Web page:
Start with a top-shelf autorefractor (AR), or better yet, wavefront aberrometer (WFA), which can give techs a solid starting point and a quick idea of the clarity of the media and the presence of higher order aberrations so they don’t spin their wheels and waste too much time with the subjective.
Preferably, the AR/WFA is attached to a digital phoropter so that techs can quickly and seamlessly begin performing the subjective. We have good ones at our clinic, and the company that makes them provided our techs with training, which we supplemented with some of our own.
After completing the refraction, the tech dilates the patient, places him in the exam lane, and then discusses the results with me. If the tech is uncomfortable with the refractive end point on a patient, she is the first to say so, and then asks me to check behind her.
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At this point, we perform quality check number one. I look at the patient’s entering acuities, habitual Rx, AR/WFA results, and the tech’s subjective.
I then ask myself: Do these numbers taken together make sense?
Most of the time, they do, and I go with the tech’s refraction. Sometimes I tweak it a little bit on the spot-call it doctor’s intuition. Other times, there are lingering questions, and that is where quality check number two comes in.
It begins when I enter the exam lane. Before touching the phoropter, I will often take a glance at the media and the posterior pole since we have a high prevalence of ocular disease in our clinic. No use in me spinning my wheels, either.
I may refract one or both eyes at that point. Sometimes it takes an experienced OD-who is attuned to changes in tone, cadence, and confidence of voice, and can engage the patient in subtle exchanges and interplay-to get the Rx just right. Still, it is rare that I change any of the tech’s previous work to a significant degree.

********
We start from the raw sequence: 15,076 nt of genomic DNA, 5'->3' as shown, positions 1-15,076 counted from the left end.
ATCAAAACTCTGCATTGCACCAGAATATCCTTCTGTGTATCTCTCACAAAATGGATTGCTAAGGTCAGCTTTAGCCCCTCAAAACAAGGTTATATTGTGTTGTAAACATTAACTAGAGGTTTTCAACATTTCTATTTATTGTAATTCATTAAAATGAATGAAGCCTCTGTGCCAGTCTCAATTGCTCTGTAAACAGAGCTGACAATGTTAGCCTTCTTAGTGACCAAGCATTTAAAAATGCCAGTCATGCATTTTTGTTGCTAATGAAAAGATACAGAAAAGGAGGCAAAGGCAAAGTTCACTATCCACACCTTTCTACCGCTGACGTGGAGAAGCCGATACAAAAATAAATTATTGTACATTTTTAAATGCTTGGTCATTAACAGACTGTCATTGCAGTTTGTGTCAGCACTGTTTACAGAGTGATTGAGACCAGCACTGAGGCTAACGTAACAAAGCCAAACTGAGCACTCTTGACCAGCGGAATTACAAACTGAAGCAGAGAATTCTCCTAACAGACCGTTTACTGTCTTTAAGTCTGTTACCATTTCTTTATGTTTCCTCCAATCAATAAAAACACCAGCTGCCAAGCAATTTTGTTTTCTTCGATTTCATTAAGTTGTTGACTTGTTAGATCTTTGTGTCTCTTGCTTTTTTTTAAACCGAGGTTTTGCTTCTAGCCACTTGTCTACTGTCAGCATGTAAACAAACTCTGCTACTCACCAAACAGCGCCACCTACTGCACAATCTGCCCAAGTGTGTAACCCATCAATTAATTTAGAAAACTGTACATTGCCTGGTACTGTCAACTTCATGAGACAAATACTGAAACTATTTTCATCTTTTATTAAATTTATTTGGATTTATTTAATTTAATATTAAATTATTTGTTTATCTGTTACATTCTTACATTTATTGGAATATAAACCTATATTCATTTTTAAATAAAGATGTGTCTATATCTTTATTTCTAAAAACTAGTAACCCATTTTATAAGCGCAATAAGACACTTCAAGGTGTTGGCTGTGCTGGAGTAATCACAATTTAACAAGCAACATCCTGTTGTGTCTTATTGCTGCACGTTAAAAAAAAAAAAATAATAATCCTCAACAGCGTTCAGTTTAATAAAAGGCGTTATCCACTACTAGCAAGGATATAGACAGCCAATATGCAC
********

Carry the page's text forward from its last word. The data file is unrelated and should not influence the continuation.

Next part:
Related: Technicians play key role in ophthalmic exams
It is also rare for dilation to significantly impact the refraction in our mostly older patient population. But on occasions when it might, we reschedule the patient for a dry refraction.
I ask about a patient’s lifestyle and occupational needs, and then review lens type options. I may tweak the Rx even more based on that. If everything seems in order, the patient goes to our optician, who by the way, is top notch in her own right (another vital component in the refractive process).
If the patient comes back with a glasses problem, the optician, techs, and I go through the standard troubleshooting paradigm. If the patient needs another refraction, I make a point of doing it myself to satisfy both the patient and me that we have done the very best we can.
Our optician tells us-and I trust her because she has access to the data-that our clinic has the lowest glasses remake rate of any of the other clinics in our region that her company serves.
You will notice that at no point do I abdicate my responsibility. I am in complete control of the refraction process and own its ultimate outcome, just via a more efficient route that works well in our busy, disease-heavy clinic.
We have been doing this for years, and the world hasn’t stopped turning, or worse, blown up like it did in Dr. Strangelove.
Related: The underlying concern of online refractions
Back to my sister.
She did as I advised and sought out an OD and insisted that the doctor alone perform the refraction.
I heard back that she is having a little trouble with her prescription-that it’s just a little off.
I offered up a prayer of thanks to the optometric gods that she didn’t road trip to Alabama for me to refract her. Bullet dodged!